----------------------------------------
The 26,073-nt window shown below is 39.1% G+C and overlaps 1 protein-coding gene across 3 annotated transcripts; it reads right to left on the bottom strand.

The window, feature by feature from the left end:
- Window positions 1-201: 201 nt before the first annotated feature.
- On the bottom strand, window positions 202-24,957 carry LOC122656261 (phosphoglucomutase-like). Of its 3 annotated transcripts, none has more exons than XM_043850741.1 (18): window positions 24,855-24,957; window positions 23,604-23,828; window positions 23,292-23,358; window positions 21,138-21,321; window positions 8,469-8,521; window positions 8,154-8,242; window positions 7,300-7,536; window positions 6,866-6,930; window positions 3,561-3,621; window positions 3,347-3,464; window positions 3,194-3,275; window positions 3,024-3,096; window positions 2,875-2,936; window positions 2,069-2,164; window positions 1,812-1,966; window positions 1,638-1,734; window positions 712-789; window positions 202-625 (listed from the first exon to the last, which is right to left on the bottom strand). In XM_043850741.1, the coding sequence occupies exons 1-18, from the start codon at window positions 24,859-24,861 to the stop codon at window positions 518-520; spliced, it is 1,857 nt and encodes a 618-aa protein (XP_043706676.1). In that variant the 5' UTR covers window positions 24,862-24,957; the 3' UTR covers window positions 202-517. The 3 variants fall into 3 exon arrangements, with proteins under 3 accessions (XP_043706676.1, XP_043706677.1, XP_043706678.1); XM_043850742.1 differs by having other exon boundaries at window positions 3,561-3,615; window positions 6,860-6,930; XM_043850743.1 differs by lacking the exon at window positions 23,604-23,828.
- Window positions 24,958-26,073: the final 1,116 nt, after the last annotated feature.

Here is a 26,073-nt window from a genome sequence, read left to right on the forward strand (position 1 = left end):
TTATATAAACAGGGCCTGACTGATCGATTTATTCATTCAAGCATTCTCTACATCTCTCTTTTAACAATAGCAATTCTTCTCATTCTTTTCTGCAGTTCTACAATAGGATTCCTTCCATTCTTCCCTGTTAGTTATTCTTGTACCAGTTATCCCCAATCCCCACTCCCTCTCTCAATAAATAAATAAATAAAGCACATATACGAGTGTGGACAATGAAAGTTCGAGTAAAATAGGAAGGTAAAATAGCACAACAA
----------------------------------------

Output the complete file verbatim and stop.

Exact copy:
The 26,073-nt window shown below is 39.1% G+C and overlaps 1 protein-coding gene across 3 annotated transcripts; it reads right to left on the bottom strand.

The window, feature by feature from the left end:
- Window positions 1-201: 201 nt before the first annotated feature.
- On the bottom strand, window positions 202-24,957 carry LOC122656261 (phosphoglucomutase-like). Of its 3 annotated transcripts, none has more exons than XM_043850741.1 (18): window positions 24,855-24,957; window positions 23,604-23,828; window positions 23,292-23,358; window positions 21,138-21,321; window positions 8,469-8,521; window positions 8,154-8,242; window positions 7,300-7,536; window positions 6,866-6,930; window positions 3,561-3,621; window positions 3,347-3,464; window positions 3,194-3,275; window positions 3,024-3,096; window positions 2,875-2,936; window positions 2,069-2,164; window positions 1,812-1,966; window positions 1,638-1,734; window positions 712-789; window positions 202-625 (listed from the first exon to the last, which is right to left on the bottom strand). In XM_043850741.1, the coding sequence occupies exons 1-18, from the start codon at window positions 24,859-24,861 to the stop codon at window positions 518-520; spliced, it is 1,857 nt and encodes a 618-aa protein (XP_043706676.1). In that variant the 5' UTR covers window positions 24,862-24,957; the 3' UTR covers window positions 202-517. The 3 variants fall into 3 exon arrangements, with proteins under 3 accessions (XP_043706676.1, XP_043706677.1, XP_043706678.1); XM_043850742.1 differs by having other exon boundaries at window positions 3,561-3,615; window positions 6,860-6,930; XM_043850743.1 differs by lacking the exon at window positions 23,604-23,828.
- Window positions 24,958-26,073: the final 1,116 nt, after the last annotated feature.

Here is a 26,073-nt window from a genome sequence, read left to right on the forward strand (position 1 = left end):
TTATATAAACAGGGCCTGACTGATCGATTTATTCATTCAAGCATTCTCTACATCTCTCTTTTAACAATAGCAATTCTTCTCATTCTTTTCTGCAGTTCTACAATAGGATTCCTTCCATTCTTCCCTGTTAGTTATTCTTGTACCAGTTATCCCCAATCCCCACTCCCTCTCTCAATAAATAAATAAATAAAGCACATATACGAGTGTGGACAATGAAAGTTCGAGTAAAATAGGAAGGTAAAATAGCACAACAA